Scott Schwebke reports:
In the aftermath of a disclosure that sensitive Azusa Police Department records had been hacked by criminals, city officials now acknowledge they experienced another costly ransomware attack that they hid from the public for nearly two years.
In the fall of 2018, the city, through its cybersecurity insurance carrier, paid $65,000 ransom to an unknown hacker organization to regain control of 10 data servers at the Police Department, Azusa City Manager Sergio Gonzalez said Thursday.
Read more on San Gabriel Valley Tribune.
So having paid ransom in 2018, they showed criminals that they might be good targets to attack again to get more payments. This is exactly why experts try to discourage victims from paying ransom — it encourages them to attack other victims, and it encourages re-attacks of the original victim.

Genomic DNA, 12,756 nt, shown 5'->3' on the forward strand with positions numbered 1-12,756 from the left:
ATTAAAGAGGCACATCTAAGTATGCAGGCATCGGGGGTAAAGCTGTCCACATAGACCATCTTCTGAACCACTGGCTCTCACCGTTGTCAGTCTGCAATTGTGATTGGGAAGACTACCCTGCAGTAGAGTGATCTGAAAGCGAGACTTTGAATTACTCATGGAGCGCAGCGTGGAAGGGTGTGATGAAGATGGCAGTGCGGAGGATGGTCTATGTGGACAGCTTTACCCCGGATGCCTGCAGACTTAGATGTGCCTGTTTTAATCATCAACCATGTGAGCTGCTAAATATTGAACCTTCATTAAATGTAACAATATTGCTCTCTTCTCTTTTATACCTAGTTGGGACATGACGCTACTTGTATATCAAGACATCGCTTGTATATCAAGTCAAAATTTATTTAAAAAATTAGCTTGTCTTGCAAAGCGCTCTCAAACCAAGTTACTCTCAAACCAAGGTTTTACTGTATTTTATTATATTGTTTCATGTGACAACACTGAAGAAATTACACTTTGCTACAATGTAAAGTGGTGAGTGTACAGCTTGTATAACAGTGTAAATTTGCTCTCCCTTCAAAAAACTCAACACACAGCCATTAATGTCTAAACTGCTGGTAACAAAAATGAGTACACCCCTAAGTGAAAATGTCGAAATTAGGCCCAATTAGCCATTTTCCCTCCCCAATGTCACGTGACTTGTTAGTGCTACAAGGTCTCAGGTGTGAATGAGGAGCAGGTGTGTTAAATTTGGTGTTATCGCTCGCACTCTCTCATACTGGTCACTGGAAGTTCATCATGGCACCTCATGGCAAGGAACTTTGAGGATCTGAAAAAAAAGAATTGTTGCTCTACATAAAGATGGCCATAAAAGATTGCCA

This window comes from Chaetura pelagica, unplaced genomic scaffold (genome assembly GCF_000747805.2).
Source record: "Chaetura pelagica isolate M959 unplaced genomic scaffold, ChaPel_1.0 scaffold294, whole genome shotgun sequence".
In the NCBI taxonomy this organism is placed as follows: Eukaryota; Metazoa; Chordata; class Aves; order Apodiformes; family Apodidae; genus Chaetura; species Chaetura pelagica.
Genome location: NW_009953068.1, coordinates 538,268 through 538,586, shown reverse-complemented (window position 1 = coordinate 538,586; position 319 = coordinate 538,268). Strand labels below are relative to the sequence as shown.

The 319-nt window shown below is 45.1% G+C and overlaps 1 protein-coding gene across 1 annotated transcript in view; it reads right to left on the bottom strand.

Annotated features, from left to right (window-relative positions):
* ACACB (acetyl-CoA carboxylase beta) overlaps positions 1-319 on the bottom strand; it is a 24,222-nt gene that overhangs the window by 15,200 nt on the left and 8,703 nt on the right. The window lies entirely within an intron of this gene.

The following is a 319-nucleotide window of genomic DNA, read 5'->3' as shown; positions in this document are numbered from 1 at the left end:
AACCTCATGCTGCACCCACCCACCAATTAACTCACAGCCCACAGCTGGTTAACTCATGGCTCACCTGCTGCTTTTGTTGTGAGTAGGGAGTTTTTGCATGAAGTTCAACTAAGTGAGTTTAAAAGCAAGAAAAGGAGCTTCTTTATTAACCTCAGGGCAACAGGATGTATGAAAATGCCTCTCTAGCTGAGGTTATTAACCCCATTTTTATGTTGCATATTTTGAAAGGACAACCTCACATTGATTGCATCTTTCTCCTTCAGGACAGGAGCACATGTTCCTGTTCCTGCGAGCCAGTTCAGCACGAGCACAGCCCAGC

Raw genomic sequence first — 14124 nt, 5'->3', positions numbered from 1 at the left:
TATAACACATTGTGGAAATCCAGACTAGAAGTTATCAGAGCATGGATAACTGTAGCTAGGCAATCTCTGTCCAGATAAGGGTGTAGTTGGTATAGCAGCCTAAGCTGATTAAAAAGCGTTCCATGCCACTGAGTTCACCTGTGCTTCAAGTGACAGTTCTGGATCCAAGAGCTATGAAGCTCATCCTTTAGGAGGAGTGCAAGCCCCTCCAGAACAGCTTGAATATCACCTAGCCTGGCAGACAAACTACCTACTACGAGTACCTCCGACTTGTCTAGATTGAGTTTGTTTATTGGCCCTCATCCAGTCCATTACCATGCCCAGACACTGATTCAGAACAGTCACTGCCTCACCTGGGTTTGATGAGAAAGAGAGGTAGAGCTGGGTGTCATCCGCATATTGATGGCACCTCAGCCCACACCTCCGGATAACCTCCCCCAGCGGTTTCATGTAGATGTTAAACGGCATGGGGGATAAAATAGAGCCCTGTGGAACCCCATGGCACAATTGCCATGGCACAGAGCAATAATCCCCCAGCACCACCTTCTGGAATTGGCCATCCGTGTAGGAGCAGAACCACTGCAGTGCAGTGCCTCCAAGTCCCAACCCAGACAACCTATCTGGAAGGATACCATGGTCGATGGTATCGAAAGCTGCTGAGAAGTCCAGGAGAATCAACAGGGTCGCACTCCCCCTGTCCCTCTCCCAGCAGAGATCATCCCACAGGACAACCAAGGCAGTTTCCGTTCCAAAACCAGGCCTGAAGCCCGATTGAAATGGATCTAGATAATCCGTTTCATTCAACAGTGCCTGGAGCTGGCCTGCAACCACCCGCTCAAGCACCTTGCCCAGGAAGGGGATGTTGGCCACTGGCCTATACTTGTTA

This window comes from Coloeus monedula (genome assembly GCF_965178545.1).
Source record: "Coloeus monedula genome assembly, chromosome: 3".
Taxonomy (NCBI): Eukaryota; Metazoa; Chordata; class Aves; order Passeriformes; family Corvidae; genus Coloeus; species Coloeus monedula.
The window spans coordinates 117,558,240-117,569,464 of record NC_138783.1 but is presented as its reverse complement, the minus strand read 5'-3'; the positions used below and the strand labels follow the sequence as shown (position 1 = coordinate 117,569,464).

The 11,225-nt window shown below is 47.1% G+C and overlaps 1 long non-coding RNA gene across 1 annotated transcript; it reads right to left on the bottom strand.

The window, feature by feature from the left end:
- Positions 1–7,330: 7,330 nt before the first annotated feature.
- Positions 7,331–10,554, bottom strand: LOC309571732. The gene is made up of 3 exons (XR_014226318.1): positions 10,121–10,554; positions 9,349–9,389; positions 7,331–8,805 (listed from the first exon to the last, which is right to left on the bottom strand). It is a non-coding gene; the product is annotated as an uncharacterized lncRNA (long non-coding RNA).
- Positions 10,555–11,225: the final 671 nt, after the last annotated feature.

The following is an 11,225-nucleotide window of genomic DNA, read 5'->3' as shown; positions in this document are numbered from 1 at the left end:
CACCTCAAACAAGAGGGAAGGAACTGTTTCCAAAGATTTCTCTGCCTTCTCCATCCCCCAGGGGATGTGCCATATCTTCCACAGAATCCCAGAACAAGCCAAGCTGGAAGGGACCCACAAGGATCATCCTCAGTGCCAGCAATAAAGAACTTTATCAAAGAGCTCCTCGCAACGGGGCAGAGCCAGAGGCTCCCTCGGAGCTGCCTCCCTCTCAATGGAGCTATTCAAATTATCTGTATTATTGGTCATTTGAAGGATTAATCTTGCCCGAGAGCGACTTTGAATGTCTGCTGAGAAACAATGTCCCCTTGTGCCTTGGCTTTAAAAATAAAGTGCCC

This is also why some people advocate mandating disclosures when victims pay ransom, but of course, see above as to why that’s somewhat risky to do.
The recent Azusa attack was previously covered on this site by Chum1ng0. More than two months after the threat actors had added the department to their list of victims, the department first issued a press release. The notice stated, in part, “Although the Police Department has no evidence of actual or attempted misuse of information, it is providing notice to the public in an abundance of caution.’
So is the news release the sum total of their notice to the public? Or are they sending individual notices, too? CCPA does not apply to government agencies.